Speaking of sly commentary, even fashion plays an important role in the game. The impossibly trendy Shibuya district isn't just a funky backdrop for the action; it's the heartbeat of the game. As you move from one area to another, so the styles and fashions change. Present yourself accordingly and you get yet another stat boost. Yet even this concept looks positively vanilla when you look at some of the other ways the game uses the DS to continually tweak your statistics. Thanks to the rarely used internal clock, you can earn experience while the DS is switched off, for instance.
Not by a huge amount, and it tails off the longer you leave it, but as a way of encouraging players to keep the game in the slot and turn it on each morning, it's undeniably nifty. Wireless is another way of boosting your stats. Connect with a fellow player and you can swap stuff, just as you'd expect. However, enter Mingle Mode and the game will give you benefits just for being in the vicinity of any Wi-Fi DS owners, regardless of what they're playing. Again, it serves a dual purpose - as an interesting gameplay addition, and as a way of furthering the social theme of the game in the real world. Really, the games-as-art pundits are going to have a field day with this.
And here I am, banging on, and I haven't even had a chance to talk about the ice-cool artwork or the impossibly catchy soundtrack, both of which would be worthy of paragraphs of praise in most reviews. Judged purely as a piece of game design, The World Ends With You is a staggering achievement. It's easily one of the most original and confident games you're likely to see on any current platform - though the fact that it could only ever work on the DS is surely part of the genius.
However, I can't quite bring myself to give it the glowing endorsement of a 9/10 simply because it often feels like the designers were so much in love with their audacious new ideas that they neglected to put down a welcome mat. The game throws a lot of information at you, and then takes its time actually making sense of it. While this works in the context of the story, it makes for a frustrating introductory period made all the more distancing by Neku's irritating petulance. JRPG heroes are almost always selfish whiners to start with, but this surly little brat really isn't any fun to be around and it's easy to grow tired of his monosyllabic sulks long before he reaches the end of his (rather predictable) character arc.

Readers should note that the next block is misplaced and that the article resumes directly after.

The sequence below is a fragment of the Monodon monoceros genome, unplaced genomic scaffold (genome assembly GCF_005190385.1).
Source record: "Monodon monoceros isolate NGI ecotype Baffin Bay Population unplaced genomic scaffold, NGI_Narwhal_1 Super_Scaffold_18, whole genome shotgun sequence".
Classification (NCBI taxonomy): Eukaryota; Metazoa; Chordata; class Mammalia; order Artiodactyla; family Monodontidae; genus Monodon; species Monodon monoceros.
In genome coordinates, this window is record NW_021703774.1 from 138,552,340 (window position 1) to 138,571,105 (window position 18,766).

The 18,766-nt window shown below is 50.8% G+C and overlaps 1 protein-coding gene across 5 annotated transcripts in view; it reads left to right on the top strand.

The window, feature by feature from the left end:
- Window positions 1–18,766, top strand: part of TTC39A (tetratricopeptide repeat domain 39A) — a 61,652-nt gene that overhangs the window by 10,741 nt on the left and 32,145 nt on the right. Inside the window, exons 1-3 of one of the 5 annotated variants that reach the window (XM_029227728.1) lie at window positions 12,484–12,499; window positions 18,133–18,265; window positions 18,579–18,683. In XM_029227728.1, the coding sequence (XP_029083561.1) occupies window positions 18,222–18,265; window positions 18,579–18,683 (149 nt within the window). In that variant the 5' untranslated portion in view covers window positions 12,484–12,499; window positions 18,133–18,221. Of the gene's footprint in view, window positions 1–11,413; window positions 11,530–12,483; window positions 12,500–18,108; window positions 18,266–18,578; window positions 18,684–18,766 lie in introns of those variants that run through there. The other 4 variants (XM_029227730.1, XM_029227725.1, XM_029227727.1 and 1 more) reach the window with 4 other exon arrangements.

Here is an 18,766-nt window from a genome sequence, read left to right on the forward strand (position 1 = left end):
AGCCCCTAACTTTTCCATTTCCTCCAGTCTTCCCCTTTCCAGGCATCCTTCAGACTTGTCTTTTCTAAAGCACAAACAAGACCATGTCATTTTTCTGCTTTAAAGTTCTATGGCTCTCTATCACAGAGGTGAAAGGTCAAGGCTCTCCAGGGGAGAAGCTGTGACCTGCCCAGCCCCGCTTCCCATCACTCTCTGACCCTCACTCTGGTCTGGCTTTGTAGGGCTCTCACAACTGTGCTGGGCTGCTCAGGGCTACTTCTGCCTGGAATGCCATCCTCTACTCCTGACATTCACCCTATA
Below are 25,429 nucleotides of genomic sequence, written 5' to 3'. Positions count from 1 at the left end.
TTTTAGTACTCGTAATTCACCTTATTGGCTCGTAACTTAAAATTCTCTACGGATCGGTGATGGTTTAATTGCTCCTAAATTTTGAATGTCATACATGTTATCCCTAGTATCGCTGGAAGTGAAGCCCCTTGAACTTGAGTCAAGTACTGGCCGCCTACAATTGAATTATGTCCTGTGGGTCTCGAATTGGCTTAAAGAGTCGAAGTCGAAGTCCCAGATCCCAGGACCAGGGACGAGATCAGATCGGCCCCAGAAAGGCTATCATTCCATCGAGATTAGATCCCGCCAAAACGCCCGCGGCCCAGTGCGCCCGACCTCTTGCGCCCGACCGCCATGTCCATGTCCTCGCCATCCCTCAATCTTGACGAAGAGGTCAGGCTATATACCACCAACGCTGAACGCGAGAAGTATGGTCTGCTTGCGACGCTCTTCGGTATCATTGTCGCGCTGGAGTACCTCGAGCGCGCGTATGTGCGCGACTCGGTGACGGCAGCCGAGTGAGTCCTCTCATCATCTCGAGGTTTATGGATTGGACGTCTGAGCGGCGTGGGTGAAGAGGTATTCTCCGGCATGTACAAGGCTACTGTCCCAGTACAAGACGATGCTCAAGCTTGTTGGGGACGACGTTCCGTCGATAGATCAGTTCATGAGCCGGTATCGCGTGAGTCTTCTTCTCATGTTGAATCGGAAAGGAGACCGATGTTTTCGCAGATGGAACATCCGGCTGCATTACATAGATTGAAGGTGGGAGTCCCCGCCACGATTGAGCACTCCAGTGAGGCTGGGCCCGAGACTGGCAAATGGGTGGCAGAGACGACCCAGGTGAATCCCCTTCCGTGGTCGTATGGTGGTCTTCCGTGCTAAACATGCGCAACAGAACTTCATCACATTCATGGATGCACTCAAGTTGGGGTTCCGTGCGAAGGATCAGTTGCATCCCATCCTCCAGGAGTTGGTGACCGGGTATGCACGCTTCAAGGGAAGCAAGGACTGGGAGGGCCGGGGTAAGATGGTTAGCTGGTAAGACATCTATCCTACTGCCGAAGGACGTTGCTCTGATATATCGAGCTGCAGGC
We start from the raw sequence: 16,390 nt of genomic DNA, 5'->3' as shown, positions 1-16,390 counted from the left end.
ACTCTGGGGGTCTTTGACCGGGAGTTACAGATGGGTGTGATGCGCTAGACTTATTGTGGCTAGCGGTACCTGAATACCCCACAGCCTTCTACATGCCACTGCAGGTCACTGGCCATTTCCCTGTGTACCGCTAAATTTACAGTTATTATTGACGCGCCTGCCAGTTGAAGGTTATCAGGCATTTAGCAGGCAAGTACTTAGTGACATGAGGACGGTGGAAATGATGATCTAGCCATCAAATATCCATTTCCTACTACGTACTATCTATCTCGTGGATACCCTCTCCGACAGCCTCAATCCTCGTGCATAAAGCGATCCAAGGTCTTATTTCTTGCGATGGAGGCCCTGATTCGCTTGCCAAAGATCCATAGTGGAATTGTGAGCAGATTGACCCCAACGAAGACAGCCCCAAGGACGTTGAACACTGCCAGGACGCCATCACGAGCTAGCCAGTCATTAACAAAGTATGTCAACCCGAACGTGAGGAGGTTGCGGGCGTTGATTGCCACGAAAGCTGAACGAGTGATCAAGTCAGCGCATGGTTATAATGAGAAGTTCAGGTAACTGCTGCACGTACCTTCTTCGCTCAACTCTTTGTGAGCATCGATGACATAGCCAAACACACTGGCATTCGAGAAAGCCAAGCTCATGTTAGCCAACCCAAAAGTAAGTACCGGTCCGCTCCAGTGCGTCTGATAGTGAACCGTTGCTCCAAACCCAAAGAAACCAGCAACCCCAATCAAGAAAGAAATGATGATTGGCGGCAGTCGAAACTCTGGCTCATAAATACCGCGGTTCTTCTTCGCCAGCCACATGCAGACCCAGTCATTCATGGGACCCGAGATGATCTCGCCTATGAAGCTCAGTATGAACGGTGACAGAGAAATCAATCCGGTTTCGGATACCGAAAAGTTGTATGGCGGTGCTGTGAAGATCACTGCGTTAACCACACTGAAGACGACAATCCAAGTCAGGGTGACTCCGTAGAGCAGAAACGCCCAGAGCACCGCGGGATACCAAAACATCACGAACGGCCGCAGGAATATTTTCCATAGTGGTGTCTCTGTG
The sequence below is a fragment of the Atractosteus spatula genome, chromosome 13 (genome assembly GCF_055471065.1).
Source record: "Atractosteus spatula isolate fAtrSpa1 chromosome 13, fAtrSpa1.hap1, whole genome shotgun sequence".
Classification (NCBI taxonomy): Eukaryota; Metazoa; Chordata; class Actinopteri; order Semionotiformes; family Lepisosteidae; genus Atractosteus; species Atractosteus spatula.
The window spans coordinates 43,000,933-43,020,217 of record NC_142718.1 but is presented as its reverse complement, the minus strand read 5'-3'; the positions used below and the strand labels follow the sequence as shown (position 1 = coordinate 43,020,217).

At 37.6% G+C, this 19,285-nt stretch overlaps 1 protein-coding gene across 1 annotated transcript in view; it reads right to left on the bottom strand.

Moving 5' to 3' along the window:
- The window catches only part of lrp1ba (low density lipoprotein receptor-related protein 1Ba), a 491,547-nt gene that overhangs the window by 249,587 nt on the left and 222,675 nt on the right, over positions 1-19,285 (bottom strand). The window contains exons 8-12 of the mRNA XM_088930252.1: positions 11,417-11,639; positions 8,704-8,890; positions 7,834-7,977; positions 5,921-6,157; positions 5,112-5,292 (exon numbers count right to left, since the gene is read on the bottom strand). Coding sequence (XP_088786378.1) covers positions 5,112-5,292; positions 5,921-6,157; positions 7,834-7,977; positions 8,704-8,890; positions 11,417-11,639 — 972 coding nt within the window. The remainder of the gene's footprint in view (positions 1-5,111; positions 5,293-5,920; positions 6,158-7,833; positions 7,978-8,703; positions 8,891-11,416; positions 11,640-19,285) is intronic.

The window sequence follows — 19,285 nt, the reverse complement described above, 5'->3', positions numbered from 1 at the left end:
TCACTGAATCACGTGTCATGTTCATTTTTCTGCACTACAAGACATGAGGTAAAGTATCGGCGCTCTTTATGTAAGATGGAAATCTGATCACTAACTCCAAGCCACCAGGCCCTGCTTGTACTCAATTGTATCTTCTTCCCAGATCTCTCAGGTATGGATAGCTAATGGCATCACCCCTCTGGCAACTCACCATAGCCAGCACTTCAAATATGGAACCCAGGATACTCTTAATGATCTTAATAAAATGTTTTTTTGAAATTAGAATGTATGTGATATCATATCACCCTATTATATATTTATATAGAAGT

The World Ends With You, then, is the sort of game I desperately hope will leave some scratches on the unyielding grey carapace of modern games design once it's bounced off into inevitable obscurity. It's bold, inspiring and bubbling over with dozens of ideas, any one of which would be cause for celebration in most games, but the over-reliance on a daunting sink-or-swim combat system that will leave many players gasping for breath ultimately counts against it. A truly brilliant game, it's just a shame that it couldn't ease off on the information overload and make that brilliance easier for everyone to appreciate.
8 / 10